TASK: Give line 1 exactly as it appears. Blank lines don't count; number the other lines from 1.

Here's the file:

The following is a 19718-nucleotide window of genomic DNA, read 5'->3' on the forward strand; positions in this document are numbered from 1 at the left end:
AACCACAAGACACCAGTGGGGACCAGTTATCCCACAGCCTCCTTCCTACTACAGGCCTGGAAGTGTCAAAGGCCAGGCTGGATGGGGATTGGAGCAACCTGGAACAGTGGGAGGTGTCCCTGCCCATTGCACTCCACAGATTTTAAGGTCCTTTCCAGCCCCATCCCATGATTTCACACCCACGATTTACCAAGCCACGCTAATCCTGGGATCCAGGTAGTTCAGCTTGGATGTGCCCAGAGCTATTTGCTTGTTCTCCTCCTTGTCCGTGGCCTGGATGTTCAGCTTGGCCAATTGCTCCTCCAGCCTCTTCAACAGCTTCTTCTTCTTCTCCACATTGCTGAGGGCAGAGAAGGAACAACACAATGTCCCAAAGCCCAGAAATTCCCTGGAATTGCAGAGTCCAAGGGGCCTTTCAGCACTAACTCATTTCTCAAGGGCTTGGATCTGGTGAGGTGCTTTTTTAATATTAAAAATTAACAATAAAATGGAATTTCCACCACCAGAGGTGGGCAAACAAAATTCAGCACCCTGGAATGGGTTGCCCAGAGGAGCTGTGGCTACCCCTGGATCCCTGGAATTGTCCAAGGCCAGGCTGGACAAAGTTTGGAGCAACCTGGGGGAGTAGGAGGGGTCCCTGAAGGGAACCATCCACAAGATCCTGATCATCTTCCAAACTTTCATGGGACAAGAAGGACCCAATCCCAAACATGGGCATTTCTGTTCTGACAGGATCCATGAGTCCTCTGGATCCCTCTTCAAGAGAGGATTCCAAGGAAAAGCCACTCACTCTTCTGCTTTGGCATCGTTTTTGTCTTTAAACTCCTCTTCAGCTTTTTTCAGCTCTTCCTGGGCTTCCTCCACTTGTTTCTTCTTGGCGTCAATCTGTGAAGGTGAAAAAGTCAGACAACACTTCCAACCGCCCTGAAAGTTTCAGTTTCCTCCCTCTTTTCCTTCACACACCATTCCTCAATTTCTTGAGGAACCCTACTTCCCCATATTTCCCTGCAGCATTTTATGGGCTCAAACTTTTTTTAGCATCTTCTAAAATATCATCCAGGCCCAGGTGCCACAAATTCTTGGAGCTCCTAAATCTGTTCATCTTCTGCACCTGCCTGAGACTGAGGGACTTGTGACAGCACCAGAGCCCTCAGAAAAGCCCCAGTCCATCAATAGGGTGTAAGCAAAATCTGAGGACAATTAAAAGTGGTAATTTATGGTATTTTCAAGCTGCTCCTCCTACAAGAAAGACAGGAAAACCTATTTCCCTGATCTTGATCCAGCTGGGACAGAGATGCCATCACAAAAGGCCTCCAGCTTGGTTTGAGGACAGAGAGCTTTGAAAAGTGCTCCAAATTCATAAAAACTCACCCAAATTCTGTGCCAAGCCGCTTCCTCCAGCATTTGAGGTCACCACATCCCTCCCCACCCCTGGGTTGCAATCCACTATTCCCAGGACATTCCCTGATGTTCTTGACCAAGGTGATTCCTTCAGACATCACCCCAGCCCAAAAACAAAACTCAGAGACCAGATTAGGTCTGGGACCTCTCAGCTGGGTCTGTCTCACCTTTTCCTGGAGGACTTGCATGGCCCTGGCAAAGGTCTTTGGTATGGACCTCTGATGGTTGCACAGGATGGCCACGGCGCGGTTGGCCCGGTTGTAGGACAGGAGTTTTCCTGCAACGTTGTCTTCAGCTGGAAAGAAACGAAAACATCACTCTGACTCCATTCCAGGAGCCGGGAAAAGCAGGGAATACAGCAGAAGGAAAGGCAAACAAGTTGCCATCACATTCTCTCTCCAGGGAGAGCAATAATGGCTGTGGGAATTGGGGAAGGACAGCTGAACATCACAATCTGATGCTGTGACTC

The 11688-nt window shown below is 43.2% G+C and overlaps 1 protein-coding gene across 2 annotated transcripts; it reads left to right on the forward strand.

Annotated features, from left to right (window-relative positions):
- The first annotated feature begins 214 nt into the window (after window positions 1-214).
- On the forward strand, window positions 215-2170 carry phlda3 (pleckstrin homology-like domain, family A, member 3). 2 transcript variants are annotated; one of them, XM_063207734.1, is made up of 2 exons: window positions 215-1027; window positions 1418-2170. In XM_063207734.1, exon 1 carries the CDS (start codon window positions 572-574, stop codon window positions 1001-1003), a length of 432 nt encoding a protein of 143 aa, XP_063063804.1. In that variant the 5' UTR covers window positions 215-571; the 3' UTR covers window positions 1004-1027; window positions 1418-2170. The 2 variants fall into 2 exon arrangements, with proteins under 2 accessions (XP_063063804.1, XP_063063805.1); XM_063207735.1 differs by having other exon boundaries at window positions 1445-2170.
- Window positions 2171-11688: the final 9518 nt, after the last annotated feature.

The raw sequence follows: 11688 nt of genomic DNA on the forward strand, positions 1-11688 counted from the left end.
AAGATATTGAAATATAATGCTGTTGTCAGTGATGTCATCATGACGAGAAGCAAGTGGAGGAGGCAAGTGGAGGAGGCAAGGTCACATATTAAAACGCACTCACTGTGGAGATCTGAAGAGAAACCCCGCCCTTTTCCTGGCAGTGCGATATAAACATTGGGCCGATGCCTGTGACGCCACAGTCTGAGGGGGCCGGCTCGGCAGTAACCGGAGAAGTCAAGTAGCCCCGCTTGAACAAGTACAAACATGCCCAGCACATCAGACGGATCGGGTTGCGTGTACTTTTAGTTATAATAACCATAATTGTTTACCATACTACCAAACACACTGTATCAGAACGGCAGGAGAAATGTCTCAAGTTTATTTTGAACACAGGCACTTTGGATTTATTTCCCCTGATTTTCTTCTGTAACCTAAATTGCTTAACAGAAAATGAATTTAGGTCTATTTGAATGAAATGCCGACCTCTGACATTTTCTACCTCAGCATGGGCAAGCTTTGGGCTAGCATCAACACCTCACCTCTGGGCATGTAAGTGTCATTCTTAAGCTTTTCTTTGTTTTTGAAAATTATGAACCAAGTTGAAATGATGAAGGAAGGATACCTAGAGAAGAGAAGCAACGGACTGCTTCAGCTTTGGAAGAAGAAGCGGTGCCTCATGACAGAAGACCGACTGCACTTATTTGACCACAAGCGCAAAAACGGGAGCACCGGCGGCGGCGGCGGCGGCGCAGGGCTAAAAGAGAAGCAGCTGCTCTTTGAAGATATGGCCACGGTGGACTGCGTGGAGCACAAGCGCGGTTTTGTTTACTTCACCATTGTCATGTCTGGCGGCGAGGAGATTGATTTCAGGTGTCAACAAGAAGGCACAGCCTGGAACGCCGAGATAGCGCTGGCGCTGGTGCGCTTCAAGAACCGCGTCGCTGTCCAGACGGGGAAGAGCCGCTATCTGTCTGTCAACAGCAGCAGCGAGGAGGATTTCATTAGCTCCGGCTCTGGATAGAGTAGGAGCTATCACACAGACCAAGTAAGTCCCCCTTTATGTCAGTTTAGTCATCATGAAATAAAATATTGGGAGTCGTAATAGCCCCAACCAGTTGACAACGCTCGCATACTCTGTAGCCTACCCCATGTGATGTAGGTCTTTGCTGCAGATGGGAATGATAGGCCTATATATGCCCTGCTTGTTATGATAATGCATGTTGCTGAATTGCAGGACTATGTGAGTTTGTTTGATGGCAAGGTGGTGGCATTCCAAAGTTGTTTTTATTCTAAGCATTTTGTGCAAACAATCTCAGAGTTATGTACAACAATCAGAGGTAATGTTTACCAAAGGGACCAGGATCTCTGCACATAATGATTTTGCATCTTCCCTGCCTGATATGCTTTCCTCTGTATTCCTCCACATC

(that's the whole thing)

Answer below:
The following is a 19718-nucleotide window of genomic DNA, read 5'->3' on the forward strand; positions in this document are numbered from 1 at the left end: